Using the Freedom of Information Act, Nursing Standard asked all 77 UK universities that run undergraduate nursing courses whether they currently teach students about sickle cell and thalassaemia, or plan to in future.
Of the 70 universities that responded, 54 said that they taught students about them as part of modules on other long-term conditions or blood disorders. One institution only taught students about sickle cell disease.
Teaching time varied from one hour to nine hours over a three or four-year course.
Lack of awareness of potential complications
Ms Padmore-Payne says enough time needs to be devoted to the symptoms and treatments of the conditions, so people can receive the best possible care.
'When people hear the words sickle cell, they tend to think that it’s just a bit of pain,' she says. ‘[Healthcare professionals] give patients some pain relief and think they will be fine.’
She says lack of awareness of potential complications is especially concerning. In sickle cell this can include an increased risk of infection as well as stroke and lung problems.
Sickle cell and thalassaemia: what you need to know
Sickle cell disease
- Sickle cell disease is the name for a group of blood disorders, the most common and severe is sickle cell anaemia
- People living with sickle cell disease produce unusual-shaped red blood cells that can block blood vessels. The blockage can cause severe pain, often referred to as a crisis. Strong painkillers such as morphine are given to manage the pain
- It can affect people of any race but is most common in people of African or Caribbean heritage
- Complications of sickle cell disease include stroke, acute chest syndrome, blindness, bone damage and priapism (a persistent, painful erection of the penis)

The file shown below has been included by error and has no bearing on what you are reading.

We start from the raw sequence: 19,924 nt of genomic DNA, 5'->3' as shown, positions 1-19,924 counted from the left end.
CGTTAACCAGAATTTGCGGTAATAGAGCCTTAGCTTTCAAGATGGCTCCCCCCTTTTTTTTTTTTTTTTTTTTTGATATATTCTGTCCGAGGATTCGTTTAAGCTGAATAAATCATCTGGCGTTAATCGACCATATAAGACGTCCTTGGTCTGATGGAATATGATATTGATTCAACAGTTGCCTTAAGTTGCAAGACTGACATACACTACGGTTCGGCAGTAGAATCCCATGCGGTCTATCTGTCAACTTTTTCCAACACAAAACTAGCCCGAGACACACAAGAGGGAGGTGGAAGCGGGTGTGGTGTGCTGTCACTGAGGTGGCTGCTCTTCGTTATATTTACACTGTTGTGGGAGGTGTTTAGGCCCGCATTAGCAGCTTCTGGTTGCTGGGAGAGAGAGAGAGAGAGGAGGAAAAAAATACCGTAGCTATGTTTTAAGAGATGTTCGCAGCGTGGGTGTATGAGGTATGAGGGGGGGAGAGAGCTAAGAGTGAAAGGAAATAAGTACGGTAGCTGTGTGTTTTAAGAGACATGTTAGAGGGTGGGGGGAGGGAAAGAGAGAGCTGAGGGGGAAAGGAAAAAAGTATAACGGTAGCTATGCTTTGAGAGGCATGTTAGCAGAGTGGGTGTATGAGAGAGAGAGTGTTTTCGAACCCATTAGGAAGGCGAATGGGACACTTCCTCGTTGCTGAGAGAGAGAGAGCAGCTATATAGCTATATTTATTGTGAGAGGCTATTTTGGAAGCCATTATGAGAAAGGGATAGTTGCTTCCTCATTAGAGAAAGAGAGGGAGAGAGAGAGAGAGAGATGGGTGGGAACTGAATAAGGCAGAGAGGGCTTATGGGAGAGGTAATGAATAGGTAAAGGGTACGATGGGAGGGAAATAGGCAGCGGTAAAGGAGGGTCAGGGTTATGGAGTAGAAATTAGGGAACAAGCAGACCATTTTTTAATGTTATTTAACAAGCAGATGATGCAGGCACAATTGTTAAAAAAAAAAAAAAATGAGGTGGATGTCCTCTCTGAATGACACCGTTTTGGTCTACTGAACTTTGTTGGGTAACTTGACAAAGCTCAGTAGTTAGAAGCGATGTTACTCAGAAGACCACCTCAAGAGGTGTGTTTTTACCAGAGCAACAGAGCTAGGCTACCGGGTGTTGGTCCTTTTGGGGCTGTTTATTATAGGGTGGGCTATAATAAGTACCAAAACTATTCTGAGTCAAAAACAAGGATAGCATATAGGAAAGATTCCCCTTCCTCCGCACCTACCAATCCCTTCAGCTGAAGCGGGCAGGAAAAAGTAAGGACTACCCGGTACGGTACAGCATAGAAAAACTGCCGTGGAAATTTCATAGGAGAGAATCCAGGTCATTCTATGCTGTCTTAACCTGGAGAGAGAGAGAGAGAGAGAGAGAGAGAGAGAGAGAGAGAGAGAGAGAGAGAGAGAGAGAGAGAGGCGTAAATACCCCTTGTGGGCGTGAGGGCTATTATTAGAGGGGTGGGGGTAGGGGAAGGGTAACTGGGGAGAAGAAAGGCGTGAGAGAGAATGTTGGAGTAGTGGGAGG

- People with thalassaemia produce little or no haemoglobin, which can make them anaemic
- It can affect people from all backgrounds, but is more common in people with a Mediterranean, south Asian, southeast Asian and Middle Eastern background
- The two main types are alpha thalassaemia (when the body has a problem producing alpha globin) and beta thalassaemia (when the body has a problem producing beta globin)
- Symptoms include severe tiredness, weakness, shortness of breath, and pounding, fluttering or irregular heartbeats
- Patients may require regular blood transfusions. This can produce too much iron in the body, which can trigger problems with the heart, liver and hormone levels
Source: NHS thalassaemia information
What students are learning about blood disorders
Our findings follow a call for all nursing students to graduate from university with knowledge of the conditions.
The All Party Parliamentary Group on Sickle Cell and Thalassaemia (SCTAPPG) campaigns to keep sickle cell and thalassaemia at the top of the political agenda, and to ensure that policy-making remains patient-centred.
The group’s 2018 report I’m in Crisis said that of 197 students surveyed from nine nursing and midwifery schools and faculties, 71.1% said they had not had any formal teaching sessions about sickle cell and 80.7% had not had any formal teaching about thalassaemia.